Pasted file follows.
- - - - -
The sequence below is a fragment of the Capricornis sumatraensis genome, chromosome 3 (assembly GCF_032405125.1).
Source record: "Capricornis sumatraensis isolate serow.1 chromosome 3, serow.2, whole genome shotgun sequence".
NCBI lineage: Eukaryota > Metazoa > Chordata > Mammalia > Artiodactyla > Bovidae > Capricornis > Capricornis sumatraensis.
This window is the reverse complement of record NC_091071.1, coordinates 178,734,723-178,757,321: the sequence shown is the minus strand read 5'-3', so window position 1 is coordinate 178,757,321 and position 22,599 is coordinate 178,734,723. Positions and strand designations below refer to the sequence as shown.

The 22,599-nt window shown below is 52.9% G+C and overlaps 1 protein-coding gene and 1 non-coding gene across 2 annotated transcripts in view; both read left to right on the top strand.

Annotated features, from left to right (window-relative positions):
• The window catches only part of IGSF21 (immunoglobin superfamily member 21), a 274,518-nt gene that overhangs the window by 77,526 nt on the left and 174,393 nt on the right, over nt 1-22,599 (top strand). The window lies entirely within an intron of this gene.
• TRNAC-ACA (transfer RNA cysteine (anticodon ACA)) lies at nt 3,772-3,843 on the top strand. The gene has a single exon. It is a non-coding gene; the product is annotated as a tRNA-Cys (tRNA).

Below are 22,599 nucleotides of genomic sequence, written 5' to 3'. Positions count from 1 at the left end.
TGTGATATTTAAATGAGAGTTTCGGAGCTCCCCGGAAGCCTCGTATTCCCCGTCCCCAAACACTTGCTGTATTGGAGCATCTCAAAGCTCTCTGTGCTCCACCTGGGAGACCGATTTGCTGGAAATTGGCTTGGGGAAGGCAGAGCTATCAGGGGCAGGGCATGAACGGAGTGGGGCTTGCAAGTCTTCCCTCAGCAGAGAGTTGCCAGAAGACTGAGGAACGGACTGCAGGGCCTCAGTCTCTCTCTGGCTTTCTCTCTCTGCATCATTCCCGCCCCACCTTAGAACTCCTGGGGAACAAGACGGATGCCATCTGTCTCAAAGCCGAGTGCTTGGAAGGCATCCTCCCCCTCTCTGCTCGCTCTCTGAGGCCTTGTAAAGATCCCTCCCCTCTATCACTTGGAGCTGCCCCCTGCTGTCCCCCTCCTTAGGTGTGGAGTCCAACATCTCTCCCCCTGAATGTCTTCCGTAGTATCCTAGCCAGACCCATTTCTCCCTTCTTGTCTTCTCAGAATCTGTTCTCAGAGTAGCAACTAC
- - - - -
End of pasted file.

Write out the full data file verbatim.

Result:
The sequence below is a fragment of the Capricornis sumatraensis genome, chromosome 3 (assembly GCF_032405125.1).
Source record: "Capricornis sumatraensis isolate serow.1 chromosome 3, serow.2, whole genome shotgun sequence".
NCBI lineage: Eukaryota > Metazoa > Chordata > Mammalia > Artiodactyla > Bovidae > Capricornis > Capricornis sumatraensis.
This window is the reverse complement of record NC_091071.1, coordinates 178,734,723-178,757,321: the sequence shown is the minus strand read 5'-3', so window position 1 is coordinate 178,757,321 and position 22,599 is coordinate 178,734,723. Positions and strand designations below refer to the sequence as shown.

The 22,599-nt window shown below is 52.9% G+C and overlaps 1 protein-coding gene and 1 non-coding gene across 2 annotated transcripts in view; both read left to right on the top strand.

Annotated features, from left to right (window-relative positions):
• The window catches only part of IGSF21 (immunoglobin superfamily member 21), a 274,518-nt gene that overhangs the window by 77,526 nt on the left and 174,393 nt on the right, over nt 1-22,599 (top strand). The window lies entirely within an intron of this gene.
• TRNAC-ACA (transfer RNA cysteine (anticodon ACA)) lies at nt 3,772-3,843 on the top strand. The gene has a single exon. It is a non-coding gene; the product is annotated as a tRNA-Cys (tRNA).

Below are 22,599 nucleotides of genomic sequence, written 5' to 3'. Positions count from 1 at the left end.
TGTGATATTTAAATGAGAGTTTCGGAGCTCCCCGGAAGCCTCGTATTCCCCGTCCCCAAACACTTGCTGTATTGGAGCATCTCAAAGCTCTCTGTGCTCCACCTGGGAGACCGATTTGCTGGAAATTGGCTTGGGGAAGGCAGAGCTATCAGGGGCAGGGCATGAACGGAGTGGGGCTTGCAAGTCTTCCCTCAGCAGAGAGTTGCCAGAAGACTGAGGAACGGACTGCAGGGCCTCAGTCTCTCTCTGGCTTTCTCTCTCTGCATCATTCCCGCCCCACCTTAGAACTCCTGGGGAACAAGACGGATGCCATCTGTCTCAAAGCCGAGTGCTTGGAAGGCATCCTCCCCCTCTCTGCTCGCTCTCTGAGGCCTTGTAAAGATCCCTCCCCTCTATCACTTGGAGCTGCCCCCTGCTGTCCCCCTCCTTAGGTGTGGAGTCCAACATCTCTCCCCCTGAATGTCTTCCGTAGTATCCTAGCCAGACCCATTTCTCCCTTCTTGTCTTCTCAGAATCTGTTCTCAGAGTAGCAACTAC